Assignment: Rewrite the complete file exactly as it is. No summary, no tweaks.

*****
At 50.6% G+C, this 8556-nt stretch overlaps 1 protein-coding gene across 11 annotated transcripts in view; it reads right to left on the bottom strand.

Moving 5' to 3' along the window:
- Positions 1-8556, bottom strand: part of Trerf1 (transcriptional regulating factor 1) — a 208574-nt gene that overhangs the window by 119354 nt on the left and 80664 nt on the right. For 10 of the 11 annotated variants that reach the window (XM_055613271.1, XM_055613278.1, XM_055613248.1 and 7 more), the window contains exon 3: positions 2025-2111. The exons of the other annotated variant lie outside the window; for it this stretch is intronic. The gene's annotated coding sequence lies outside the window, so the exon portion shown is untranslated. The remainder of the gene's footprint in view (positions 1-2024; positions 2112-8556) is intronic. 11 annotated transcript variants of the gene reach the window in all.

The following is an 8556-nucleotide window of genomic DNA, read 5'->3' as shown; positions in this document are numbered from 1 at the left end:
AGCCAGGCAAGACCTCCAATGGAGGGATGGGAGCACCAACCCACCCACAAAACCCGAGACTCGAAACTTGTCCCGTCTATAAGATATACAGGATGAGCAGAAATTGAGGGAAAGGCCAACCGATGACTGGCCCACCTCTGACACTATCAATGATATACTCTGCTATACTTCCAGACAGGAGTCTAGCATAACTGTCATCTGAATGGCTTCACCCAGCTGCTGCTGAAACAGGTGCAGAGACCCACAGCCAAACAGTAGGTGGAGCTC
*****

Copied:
At 50.6% G+C, this 8556-nt stretch overlaps 1 protein-coding gene across 11 annotated transcripts in view; it reads right to left on the bottom strand.

Moving 5' to 3' along the window:
- Positions 1-8556, bottom strand: part of Trerf1 (transcriptional regulating factor 1) — a 208574-nt gene that overhangs the window by 119354 nt on the left and 80664 nt on the right. For 10 of the 11 annotated variants that reach the window (XM_055613271.1, XM_055613278.1, XM_055613248.1 and 7 more), the window contains exon 3: positions 2025-2111. The exons of the other annotated variant lie outside the window; for it this stretch is intronic. The gene's annotated coding sequence lies outside the window, so the exon portion shown is untranslated. The remainder of the gene's footprint in view (positions 1-2024; positions 2112-8556) is intronic. 11 annotated transcript variants of the gene reach the window in all.

The following is an 8556-nucleotide window of genomic DNA, read 5'->3' as shown; positions in this document are numbered from 1 at the left end:
AGCCAGGCAAGACCTCCAATGGAGGGATGGGAGCACCAACCCACCCACAAAACCCGAGACTCGAAACTTGTCCCGTCTATAAGATATACAGGATGAGCAGAAATTGAGGGAAAGGCCAACCGATGACTGGCCCACCTCTGACACTATCAATGATATACTCTGCTATACTTCCAGACAGGAGTCTAGCATAACTGTCATCTGAATGGCTTCACCCAGCTGCTGCTGAAACAGGTGCAGAGACCCACAGCCAAACAGTAGGTGGAGCTC